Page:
The introduction of the alien queen is just especially dopey; there isn’t even the consolation of majestic absurdity to her pursuing a school bus or attempting to stomp Monroe. It’s derivative, and also dumb looking, but not in a derivative, dumb looking fun way.


On the plus side, Brent Spiner really makes the most of his resurgence, and even eclipses Goldblum as the most vibrant performer in a lethargic affair, strutting about in his underpants and pulling out big lasers. William Fichtner the finest twitchy actor in movies today, is given a criminally static role, Charlotte Gainsborough couldn’t look more out of place, and presumably had some serious rent bills to pay. Robert Loggia is still alive (who knew, least of all him, by the looks of things).


Fox is canny, though. If you’ve got a lousy movie, at least have a yen to make a few yen out of it by casting Chinese actors (Angelababy), including Chinese dialogue and having a tentative romance with a really forgettable sidekick (Travis Tope, whose only saving grace is that he isn’t as annoying as Nicholas Wright’s annoying sidekick). It may not give the studio Warcraft returns – this is definitely a contender for prime position in a summer of turkey sequels – but you can’t say they didn’t shamelessly chase the box office.


Emmerich and Devlin planned a post-911 sequel that was all about peace, which was never going to provide dramatic resonance, well, certainly not with a pair so devoid of good taste, but instead they went back to the drawing board and a decade of ID4-2.0 oblivion. It wasn’t worth the wait, not that hordes of devotees were waiting anyway (further reason for Cameron to be warned with his planned Avatar quadrilogy). They also furnish us with that most unflattering of hopeful gestures (see Terminator Genisys, amongst many), setting up a sequel that just ain’t going to happen (our heroes are going out to take the fight to them). Emmerich will just have to settle for rebooting his Stargate franchise instead. If it’s anything like as turgid as Independence Day: Resurgence, it will be stillborn.


Agree? Disagree? Mildly or vehemently? Let me know in the comments below.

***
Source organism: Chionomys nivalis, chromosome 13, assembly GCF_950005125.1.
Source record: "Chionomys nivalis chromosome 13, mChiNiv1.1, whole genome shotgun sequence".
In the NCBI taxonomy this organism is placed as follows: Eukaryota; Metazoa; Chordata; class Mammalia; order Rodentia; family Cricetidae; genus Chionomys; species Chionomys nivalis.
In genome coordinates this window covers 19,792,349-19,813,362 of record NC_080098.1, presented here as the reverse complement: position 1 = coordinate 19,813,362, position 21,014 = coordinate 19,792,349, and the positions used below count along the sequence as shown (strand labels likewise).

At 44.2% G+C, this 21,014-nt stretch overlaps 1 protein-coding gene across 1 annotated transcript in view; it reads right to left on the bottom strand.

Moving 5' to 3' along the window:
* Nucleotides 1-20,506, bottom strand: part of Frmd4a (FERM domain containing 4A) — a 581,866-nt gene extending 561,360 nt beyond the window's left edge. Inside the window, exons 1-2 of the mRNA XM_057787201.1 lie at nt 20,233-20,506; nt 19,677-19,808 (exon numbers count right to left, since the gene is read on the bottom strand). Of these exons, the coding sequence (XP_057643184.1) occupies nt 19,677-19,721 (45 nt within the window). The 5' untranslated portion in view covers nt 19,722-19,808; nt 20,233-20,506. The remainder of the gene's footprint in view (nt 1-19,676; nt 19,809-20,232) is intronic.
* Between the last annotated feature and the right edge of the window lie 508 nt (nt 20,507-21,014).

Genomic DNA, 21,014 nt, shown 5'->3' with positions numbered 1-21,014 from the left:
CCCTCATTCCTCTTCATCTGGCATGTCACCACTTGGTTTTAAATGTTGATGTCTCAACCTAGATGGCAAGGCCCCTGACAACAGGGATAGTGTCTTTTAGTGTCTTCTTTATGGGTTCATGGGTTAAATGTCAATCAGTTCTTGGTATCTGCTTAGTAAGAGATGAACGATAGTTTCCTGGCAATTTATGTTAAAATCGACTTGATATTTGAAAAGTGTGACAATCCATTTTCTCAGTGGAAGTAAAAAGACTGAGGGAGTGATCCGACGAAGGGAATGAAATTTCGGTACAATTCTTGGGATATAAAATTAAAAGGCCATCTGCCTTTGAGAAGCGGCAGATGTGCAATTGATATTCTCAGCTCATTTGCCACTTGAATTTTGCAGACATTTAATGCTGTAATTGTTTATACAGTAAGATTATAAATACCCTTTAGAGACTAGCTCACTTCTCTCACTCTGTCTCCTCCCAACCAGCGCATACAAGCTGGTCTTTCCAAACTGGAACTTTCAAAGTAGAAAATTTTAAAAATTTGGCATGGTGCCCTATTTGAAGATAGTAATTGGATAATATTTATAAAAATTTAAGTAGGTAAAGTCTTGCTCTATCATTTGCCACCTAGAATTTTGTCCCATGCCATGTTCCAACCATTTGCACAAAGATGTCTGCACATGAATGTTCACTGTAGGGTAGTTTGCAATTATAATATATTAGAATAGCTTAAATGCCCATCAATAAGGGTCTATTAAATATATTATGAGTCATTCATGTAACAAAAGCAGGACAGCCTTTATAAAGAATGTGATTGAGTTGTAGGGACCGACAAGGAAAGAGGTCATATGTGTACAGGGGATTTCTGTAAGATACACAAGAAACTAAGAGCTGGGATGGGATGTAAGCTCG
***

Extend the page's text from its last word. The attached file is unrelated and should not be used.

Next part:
Comments

Popular posts from this blog

She writes Twilight fan fiction.

Vampire Academy (2014)
My willingness to give writer Daniel Waters some slack on the grounds of early glories sometimes pays off (Sex and Death 101) and sometimes, as with this messy and indistinct Young Adult adaptation, it doesn’t. If Vampire Academy plods along as a less than innovative smart-mouthed Buffy rip-off that might be because, if you added vampires to Heathers, you would probably get something not so far from the world of Joss Whedon. Unfortunately inspiration is a low ebb throughout, not helped any by tepid direction from Daniel’s sometimes-reliable brother Mark and a couple of hopelessly plankish leads who do their best to dampen down any wit that occasionally attempts to surface.

I can only presume there’s a never-ending pile of Young Adult fiction poised for big screen failure, all of it comprising multi-novel storylines just begging for a moment in the Sun. Every time an adaptation crashes and burns (and the odds are that they will) another one rises, hydra-like, hoping…

We’re not owners here, Karen. We’re just passing through.

Out of Africa (1985)
I did not warm to Out of Africa on my initial viewing, which would probably have been a few years after its theatrical release. It was exactly as the publicity warned, said my cynical side; a shallow-yet-bloated, awards-baiting epic romance. This was little more than a well-dressed period chick flick, the allure of which was easily explained by its lovingly photographed exotic vistas and Robert Redford rehearsing a soothing Timotei advert on Meryl Streep’s distressed locks. That it took Best Picture only seemed like confirmation of it as all-surface and no substance. So, on revisiting the film, I was curious to see if my tastes had “matured” or if it deserved that dismissal.